Dance/Movement Therapists Wear Many Different Hats
Dance/movement therapists work in a variety of settings with varying populations and, often, they wear many different hats. Dance/movement therapy (DMT) has been utilized since its inception in the 1940’s to promote healing in people diagnosed with mental illness and physical disabilities. When the field was emerging, many dance/movement therapists started working in mental health and psychiatric facilities. Since then, DMT has grown and expanded into new places and spaces.
Dance/movement therapy is a branch of the creative arts therapy field. Those drawn to this field are typically creative and determined. These trained individuals use their creativity and pioneering spirits to move dance/movement therapy into the professional world.
Where is Dance/Movement Therapy Practiced?
Dance/movement therapy is practiced in mental health and psychiatric facilities; it is also found in prisons, schools, nursing homes, eating disorder clinics, crisis centers, military facilities, private practices, hospices, forensic settings, and Alzheimer’s/dementia care facilities. Dance/movement therapy is also facilitated in wellness centers, hospitals, physical rehabilitation centers, preschools, and adolescent day treatment centers.
Who Do Dance/Movement Therapists Work With?
In addition to working in a variety of settings, dance/movement therapists work with people who deal with a variety of conditions. These conditions include mental health diagnoses such as:
They also work with people who are dealing with medical conditions including:
- neurological disorders
- traumatic brain injuries
- Multiple Sclerosis
- spinal cord injuries
- chronic pain.
Dance/movement therapists work with people of all ages, from infancy through geriatrics. Individuals who require extra support, who desire a deeper expression, or who are seeking a more embodied approach can locate a dance/movement therapist who is willing and able to work with them in private practice or in group therapy sessions.
What Do Dance/Movement Therapists Do?
The specifics of each dance/movement therapist’s job depends on the population they work with and the setting. Generally, they are required to do a variety of tasks including scheduling and programming, leading art groups, co-facilitating with other clinicians, and creating psycho-educational groups. Clinical work may consist of meeting with clients in individual, group, couple, or family treatment sessions. they use movement as the primary medium to address psychosocial goals and concerns.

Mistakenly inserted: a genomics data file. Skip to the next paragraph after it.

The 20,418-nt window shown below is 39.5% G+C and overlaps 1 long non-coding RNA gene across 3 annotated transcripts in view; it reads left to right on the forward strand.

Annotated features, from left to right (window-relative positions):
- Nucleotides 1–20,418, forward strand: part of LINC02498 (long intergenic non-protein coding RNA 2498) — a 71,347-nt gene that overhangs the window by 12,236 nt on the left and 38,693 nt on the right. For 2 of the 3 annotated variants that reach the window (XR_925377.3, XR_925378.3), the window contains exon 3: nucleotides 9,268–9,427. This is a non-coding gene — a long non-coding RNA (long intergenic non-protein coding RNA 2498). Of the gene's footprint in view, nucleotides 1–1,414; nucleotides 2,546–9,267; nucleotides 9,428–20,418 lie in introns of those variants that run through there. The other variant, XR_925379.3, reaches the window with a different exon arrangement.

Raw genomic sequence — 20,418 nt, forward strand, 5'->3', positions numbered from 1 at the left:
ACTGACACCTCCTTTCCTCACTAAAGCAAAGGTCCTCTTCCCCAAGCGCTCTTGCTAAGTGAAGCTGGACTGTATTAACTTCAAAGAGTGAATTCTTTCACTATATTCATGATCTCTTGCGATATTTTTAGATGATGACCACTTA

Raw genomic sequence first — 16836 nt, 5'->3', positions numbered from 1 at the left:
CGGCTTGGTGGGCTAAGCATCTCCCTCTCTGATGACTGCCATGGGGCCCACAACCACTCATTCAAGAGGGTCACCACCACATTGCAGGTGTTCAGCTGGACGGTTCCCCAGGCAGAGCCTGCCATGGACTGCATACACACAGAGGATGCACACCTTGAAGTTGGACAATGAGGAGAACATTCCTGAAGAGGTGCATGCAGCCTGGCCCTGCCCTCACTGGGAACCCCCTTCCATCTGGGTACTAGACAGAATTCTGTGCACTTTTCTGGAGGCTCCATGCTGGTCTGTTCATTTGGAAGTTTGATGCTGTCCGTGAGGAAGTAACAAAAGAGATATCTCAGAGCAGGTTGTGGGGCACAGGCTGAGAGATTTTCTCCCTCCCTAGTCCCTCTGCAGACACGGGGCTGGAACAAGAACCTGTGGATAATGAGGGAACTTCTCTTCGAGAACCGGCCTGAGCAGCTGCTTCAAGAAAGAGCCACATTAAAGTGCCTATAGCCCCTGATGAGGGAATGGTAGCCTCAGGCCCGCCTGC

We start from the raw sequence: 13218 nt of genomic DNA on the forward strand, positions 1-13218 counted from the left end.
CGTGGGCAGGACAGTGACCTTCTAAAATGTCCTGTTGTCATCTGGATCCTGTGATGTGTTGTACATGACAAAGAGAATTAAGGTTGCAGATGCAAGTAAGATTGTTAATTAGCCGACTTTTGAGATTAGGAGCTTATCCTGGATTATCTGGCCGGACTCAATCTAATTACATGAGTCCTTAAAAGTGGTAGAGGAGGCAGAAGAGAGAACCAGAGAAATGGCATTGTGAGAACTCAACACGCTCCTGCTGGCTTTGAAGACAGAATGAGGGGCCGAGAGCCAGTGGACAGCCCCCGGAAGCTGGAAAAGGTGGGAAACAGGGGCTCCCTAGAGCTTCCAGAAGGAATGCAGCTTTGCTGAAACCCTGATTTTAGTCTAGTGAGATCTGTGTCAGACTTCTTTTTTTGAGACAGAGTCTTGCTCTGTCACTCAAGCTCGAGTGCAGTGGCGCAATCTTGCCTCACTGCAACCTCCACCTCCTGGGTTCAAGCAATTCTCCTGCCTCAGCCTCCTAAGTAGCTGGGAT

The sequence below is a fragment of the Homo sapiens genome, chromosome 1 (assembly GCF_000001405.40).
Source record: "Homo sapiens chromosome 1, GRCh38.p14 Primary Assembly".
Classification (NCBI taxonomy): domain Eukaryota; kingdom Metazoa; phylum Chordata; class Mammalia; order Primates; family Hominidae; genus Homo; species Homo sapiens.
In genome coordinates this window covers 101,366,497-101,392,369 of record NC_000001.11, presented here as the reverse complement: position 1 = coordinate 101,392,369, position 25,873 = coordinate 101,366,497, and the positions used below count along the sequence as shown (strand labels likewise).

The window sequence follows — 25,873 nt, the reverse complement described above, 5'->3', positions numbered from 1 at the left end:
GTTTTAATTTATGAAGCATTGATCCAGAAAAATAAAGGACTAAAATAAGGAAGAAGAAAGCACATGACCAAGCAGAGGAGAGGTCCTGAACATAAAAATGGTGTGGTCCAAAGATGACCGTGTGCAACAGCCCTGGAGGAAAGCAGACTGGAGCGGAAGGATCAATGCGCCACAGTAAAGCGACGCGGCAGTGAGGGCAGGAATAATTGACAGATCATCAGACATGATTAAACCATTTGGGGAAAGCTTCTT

Examples of issues addressed in a dance/movement therapy session include improving self-esteem and body image; developing effective communication skills; learning to regulate emotions; and expanding movement vocabulary in order to gain insight and create new ways of engaging in problem-solving.
Dance/movement therapists clinically assess clients using nonverbal and verbal methods, create treatment plans, and document clinical progress notes. Usually, they work as part of a multi-disciplinary team, collaborating with a variety of different clinicians with the intention of providing the best treatment possible. Additionally, dance/movement therapists are known for pioneering and bringing DMT practice into new places. This requires educating the clients, administrators, and co-workers about the field.
It is the amazing creativity, determination, and pioneering spirit that allows dance/movement therapists to persevere in bringing this practice into places that may benefit. At times it is challenging, but with a loving heart and a fierce determination, dance/movement therapists have been able to expand traditional boundaries and continue to do so in unique and innovative ways.
Learn More about Dance/Movement Therapy
- What is Dance/Movement Therapy?
- How Do I Become a Dance/Movement Therapist?
- What Should I Study to Become a Dance/Movement Therapist?
- 5 Things Dance/Movement Therapists Do Daily